Explosion hit Cotabato in the south of the country at busiest time of day
- City has previously been bombed by Muslim rebel groups and crime gangs
- Target may have been administrator Cynthia Guiani-Sayadi who escaped
A powerful bomb today killed six and wounded more than 30 others after it exploded during rush hour in a city in the south of the Philippines.
Troops and police closed off the area along Sinsuat Avenue in Cotabato city as firefighters and ambulances arrived at the chaotic scene, where witnesses saw at least four people bloodied on the pavement as cars and buildings burned after the explosion.
The fire damaged power and telephone cables, causing power outages in nearby communities, police said.
Senior Superintendent Rolen Balquin, who heads the city police, said the dead included a police officer aboard a passing van. Another police officer on board that van was wounded by shrapnel and was in critical condition in a hospital.
At least 33 people were wounded by bomb shrapnel and flying debris from cars and motorcycles damaged by the explosion, he said.
Cotabato, a bustling trading hub 545 miles south of Manila, has been hit previously by bombings blamed on Muslim rebels and extortion gangs.
The bomb exploded this afternoon as a bulletproof SUV, carrying city administrator Cynthia Guiani-Sayadi, was passing by. Sayadi was not hurt but one of her police bodyguards in a security van was killed, officials said.
Balquin said they were looking at the possibility the attack could have targeted Guiani-Sayadi. He said the city administrator 'had been receiving threats for the past few days.'
National Police chief Alan Purisima ordered regional and provincial police offices in the southern Philippines to step up intelligence and security, particularly for soft targets such as commercial areas and other places where people converge, said police spokesman Senior Superintendent Reuben Theodore Sindac.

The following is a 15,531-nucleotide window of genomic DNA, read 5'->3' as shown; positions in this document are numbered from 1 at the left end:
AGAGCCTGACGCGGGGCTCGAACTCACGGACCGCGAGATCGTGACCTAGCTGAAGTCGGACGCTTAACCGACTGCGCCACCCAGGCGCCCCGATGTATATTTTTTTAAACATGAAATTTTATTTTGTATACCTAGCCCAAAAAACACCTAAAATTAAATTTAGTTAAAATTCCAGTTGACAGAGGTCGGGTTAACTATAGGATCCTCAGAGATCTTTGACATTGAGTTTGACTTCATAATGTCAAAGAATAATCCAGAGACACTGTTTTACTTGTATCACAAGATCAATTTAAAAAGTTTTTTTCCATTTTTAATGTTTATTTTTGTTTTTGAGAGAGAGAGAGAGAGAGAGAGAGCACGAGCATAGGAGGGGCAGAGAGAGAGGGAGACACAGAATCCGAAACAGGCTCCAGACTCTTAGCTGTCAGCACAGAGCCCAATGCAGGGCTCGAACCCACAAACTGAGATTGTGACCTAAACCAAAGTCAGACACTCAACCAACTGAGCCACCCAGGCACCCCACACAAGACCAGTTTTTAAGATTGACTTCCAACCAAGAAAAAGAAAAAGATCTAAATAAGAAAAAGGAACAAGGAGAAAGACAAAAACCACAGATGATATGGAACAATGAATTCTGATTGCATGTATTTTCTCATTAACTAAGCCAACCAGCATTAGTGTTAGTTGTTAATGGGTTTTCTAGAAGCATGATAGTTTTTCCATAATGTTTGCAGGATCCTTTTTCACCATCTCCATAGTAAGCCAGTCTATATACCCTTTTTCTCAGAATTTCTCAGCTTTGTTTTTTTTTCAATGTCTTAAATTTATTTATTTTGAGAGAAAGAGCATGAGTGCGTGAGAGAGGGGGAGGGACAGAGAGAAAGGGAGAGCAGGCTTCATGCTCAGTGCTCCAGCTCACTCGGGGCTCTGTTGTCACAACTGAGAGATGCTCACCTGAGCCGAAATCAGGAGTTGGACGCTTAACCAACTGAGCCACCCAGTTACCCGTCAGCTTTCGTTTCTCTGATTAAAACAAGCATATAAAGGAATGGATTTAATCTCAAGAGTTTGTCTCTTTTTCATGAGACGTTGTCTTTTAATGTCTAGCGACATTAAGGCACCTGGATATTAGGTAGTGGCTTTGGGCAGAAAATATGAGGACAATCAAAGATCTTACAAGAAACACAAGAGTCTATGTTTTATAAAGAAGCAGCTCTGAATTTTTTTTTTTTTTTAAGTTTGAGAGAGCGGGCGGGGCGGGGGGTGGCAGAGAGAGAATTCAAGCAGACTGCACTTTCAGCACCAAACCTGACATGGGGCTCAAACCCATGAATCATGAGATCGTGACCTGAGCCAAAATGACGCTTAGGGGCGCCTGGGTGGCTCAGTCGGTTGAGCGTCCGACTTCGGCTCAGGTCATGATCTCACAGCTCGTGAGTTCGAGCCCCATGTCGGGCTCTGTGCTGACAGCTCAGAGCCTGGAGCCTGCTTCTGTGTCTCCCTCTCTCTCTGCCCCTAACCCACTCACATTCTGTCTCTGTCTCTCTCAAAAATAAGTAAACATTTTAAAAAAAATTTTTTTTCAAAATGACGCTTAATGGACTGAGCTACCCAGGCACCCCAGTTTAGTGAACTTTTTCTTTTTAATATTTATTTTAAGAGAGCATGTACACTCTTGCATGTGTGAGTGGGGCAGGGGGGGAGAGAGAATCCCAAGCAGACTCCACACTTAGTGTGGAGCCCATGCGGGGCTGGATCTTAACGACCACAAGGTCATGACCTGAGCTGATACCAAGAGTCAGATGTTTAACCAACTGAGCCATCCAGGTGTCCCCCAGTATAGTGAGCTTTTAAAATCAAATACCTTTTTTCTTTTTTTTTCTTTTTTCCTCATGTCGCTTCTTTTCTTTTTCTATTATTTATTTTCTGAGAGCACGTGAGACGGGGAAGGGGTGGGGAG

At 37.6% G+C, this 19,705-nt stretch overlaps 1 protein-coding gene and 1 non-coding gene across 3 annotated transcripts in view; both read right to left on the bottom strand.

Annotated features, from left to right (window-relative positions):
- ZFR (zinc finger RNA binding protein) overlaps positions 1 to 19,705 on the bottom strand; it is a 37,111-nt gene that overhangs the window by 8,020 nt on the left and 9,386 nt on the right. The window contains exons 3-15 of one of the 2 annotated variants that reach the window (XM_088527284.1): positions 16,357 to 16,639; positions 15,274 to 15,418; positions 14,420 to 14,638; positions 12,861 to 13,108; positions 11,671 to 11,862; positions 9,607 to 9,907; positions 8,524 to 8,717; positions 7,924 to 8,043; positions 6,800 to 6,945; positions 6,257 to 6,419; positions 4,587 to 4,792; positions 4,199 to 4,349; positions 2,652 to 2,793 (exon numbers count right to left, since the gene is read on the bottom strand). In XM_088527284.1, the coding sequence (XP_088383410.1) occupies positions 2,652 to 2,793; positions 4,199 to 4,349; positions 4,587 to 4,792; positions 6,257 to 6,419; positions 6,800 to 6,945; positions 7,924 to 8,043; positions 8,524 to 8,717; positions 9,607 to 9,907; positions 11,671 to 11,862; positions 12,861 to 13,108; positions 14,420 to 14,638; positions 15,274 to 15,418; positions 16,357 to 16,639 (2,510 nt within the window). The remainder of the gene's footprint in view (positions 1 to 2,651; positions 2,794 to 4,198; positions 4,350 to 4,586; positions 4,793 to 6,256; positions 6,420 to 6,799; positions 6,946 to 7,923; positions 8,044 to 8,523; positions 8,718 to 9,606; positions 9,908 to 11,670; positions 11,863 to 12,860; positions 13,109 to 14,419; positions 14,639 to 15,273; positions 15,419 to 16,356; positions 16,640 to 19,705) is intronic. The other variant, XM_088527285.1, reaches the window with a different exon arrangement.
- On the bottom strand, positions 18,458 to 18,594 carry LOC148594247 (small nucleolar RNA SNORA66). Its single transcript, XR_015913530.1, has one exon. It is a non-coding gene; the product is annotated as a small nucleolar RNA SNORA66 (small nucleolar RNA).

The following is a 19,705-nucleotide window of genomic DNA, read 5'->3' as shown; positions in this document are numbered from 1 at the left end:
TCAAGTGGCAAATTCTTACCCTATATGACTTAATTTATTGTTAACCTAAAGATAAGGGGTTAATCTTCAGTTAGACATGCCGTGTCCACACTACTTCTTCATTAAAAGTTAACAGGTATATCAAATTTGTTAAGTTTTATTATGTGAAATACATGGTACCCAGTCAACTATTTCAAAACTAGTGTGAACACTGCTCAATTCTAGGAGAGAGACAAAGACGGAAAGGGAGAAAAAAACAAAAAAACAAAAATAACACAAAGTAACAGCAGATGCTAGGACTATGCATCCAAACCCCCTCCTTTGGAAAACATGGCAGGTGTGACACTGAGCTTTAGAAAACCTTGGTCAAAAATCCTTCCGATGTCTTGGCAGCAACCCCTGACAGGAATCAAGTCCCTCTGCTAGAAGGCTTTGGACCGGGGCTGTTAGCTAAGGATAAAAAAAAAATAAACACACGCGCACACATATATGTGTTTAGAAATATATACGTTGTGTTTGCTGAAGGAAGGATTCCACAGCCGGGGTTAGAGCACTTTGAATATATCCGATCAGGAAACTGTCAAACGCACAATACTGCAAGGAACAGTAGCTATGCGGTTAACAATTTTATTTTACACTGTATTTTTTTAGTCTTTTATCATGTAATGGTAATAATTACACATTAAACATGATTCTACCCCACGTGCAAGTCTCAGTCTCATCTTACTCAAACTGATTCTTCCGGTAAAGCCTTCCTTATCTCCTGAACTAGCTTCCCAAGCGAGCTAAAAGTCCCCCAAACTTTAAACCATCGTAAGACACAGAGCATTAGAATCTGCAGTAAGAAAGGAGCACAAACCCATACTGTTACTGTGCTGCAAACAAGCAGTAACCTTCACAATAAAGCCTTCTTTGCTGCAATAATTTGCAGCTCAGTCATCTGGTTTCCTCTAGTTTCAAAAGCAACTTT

President Benigno Aquino III's administration condemned the bombing and vowed to hunt down those responsible.
'We condemn the use of violence to kill and maim our countrymen who are peacefully going about their daily lives," Aquino's spokesman Herminio Coloma said. 'We'll hold accountable these criminals who terrorise our society.'
Philippine authorities did not immediately point to any suspects, but government forces have been on alert in the volatile region due to recent attacks and bombings by a breakaway Muslim rebel faction opposed to peace talks between the government and a main insurgent group.
Suspected members of the rebel faction, the Bangsamoro Islamic Freedom Movement, detonated a bomb that killed the manager of a bar and wounded four others along Sinsuat Avenue in Cotabato city last July, the military said.
The breakaway guerrillas oppose talks between the government and the 11,000-strong Moro Islamic Liberation Front, predicting the negotiations would go nowhere.
They vowed to continue fighting for a separate homeland for minority Muslims in the south of the largely Roman Catholic Philippines.
Motive unclear: Police said the bomb may have intended to kill city administrator Cynthia Guiani-Sayadi whose car was invovled in the incident
Clean-up: Government forces have been on alert in the area after problems with a Muslim breakaway group